Clonal selections of 'Williams' pear in Uruguay
Fruit quality of Williams pear produced in different Uruguayan commercial orchards presents some variability. It is difficult to understand if these differences are due to environmental or genetic (different accessions) factors linked to the source of plant material used for propagation. To investigate if there are genetic differences among them, this research intended to evaluate the phenotypic characteristics of different sources of Williams pear accessions under the same growing conditions. The trial was carried out in 2007 at INIA Las Brujas, Canelones, Uruguay. Quince Adams was used as rootstock with an interstem of Beurré Hardy. The treatments were different sources of Williams (17 possible accessions in total), with four repetitions. At harvest, yield and fruit number were analyzed. In addition, the fruit variables equatorial diameter, length, length/diameter ratio, weight, and epidermis quality as represented by lenticel prominence, skin texture and presence or absence of russet were determined. Data were statistically separated with analysis of variance and the means of treatments were grouped by the use of Scott-Knott test (p≤0.05). The Unweighted Pair-Group Method using Arithmetic averages (UPGMA), a multivariate technique, was used for cluster analysis. Yield and fruit number showed significant differences; accessions 1, 3, and 13 presented the highest yields, mainly for the last harvest seasons. That could be related to low chilling accumulation in recent years, indicating differences among the accessions in their adaptation to mild winter conditions. Significant differences among accessions were found for the following variables: fruit diameter, fruit length, as well as length/diameter ratio. Concerning the epidermis quality parameters, differences were also observed, highlighting accessions 8 and 13. This confirms that the different behavior originally observed in the different locations was not due to site conditions. There are accessions performing better under the Uruguayan pear growing conditions, which show a potential to improve new orchard plantings.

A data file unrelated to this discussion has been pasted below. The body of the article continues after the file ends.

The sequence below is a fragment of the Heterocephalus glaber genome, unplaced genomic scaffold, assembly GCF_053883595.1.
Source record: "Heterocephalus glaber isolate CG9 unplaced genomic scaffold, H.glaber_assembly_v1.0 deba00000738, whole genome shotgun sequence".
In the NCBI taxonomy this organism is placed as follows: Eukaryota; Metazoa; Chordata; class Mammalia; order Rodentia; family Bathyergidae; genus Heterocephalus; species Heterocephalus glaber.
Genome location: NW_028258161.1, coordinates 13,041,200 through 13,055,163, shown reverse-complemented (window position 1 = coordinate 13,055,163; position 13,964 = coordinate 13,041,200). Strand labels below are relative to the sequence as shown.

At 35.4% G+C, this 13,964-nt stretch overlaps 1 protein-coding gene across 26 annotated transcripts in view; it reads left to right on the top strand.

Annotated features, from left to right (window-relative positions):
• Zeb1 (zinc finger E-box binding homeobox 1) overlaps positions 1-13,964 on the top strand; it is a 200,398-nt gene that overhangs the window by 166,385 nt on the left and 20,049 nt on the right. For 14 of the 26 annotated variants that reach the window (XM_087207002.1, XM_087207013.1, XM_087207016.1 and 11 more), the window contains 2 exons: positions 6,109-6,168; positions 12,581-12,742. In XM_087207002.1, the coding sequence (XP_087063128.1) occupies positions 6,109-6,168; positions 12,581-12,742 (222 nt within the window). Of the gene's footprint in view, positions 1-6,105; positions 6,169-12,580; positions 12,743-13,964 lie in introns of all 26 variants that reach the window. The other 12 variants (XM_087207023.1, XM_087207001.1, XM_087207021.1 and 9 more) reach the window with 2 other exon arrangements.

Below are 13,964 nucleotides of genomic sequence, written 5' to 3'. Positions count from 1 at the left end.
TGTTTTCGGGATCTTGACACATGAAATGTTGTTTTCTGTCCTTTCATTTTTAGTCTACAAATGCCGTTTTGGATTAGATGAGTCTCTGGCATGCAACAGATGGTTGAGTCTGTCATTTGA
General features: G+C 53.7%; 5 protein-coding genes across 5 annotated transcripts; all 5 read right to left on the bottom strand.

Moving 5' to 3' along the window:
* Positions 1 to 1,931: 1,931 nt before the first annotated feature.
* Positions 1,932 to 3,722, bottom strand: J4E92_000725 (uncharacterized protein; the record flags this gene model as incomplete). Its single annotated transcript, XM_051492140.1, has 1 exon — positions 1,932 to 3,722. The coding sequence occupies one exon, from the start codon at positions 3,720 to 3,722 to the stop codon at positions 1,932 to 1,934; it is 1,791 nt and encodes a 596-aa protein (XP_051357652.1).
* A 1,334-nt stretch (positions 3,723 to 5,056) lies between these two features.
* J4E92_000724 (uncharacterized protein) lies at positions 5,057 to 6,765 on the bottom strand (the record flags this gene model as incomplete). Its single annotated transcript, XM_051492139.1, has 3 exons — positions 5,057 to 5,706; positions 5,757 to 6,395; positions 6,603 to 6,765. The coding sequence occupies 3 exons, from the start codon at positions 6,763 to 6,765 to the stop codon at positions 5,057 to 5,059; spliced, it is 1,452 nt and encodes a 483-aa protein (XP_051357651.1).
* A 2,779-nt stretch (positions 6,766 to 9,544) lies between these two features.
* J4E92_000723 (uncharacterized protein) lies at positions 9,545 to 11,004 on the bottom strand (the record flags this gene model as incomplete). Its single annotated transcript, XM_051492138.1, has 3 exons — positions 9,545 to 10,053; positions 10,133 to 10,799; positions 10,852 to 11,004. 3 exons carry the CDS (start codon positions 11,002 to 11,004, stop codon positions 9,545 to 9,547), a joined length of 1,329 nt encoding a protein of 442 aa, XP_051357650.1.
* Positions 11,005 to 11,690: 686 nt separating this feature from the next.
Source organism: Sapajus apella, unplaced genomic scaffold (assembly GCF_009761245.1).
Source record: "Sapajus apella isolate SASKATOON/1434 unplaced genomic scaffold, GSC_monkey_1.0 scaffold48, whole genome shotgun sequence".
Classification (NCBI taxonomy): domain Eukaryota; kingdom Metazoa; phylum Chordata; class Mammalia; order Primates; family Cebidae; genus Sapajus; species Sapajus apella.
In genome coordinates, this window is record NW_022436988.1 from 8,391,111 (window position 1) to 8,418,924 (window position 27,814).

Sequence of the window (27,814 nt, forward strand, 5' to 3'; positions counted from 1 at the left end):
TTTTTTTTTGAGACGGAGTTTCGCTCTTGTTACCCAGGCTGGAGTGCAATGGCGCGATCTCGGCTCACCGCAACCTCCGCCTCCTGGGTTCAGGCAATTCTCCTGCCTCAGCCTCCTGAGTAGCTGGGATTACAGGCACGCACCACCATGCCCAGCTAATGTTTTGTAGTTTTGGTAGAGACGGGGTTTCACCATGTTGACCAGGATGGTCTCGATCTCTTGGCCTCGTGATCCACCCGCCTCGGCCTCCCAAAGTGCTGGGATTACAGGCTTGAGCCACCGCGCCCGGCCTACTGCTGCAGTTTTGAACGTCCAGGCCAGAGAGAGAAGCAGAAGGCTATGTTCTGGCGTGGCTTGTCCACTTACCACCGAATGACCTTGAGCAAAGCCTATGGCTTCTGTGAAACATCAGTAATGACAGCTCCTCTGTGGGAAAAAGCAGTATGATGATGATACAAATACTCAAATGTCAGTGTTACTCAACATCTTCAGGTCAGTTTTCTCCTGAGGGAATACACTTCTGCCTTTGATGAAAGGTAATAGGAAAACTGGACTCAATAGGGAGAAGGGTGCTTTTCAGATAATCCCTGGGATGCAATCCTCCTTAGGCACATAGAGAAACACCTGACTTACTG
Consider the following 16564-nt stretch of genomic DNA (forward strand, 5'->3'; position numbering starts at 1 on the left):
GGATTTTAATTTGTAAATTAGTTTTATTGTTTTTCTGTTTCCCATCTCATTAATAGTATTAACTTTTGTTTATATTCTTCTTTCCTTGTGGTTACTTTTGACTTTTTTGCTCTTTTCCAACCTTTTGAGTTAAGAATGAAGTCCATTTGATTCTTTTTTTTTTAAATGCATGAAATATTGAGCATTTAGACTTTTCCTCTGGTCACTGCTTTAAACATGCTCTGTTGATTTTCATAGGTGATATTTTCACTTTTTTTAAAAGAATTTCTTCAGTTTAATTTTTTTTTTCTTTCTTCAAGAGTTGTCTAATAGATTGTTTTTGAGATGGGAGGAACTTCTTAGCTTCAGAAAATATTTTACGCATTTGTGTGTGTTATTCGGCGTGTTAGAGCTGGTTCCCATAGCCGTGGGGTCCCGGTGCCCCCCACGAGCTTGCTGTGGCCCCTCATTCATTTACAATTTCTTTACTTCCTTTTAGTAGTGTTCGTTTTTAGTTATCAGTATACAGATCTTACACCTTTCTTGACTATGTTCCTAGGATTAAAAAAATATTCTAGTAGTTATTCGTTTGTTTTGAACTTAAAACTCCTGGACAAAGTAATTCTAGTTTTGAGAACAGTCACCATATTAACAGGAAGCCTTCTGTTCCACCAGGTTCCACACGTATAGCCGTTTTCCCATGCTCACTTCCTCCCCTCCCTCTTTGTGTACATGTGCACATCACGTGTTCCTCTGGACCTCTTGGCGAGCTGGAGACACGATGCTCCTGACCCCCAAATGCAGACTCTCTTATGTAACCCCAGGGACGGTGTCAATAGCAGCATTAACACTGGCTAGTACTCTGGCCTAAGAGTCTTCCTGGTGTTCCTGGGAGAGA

Dini, M., Pisano, J. and Soria, J. (2021). Clonal selections of 'Williams' pear in Uruguay. Acta Hortic. 1303, 131-138
Pyrus communis L., pear breeding, fruit quality, phenotypic variability, climatic adaptation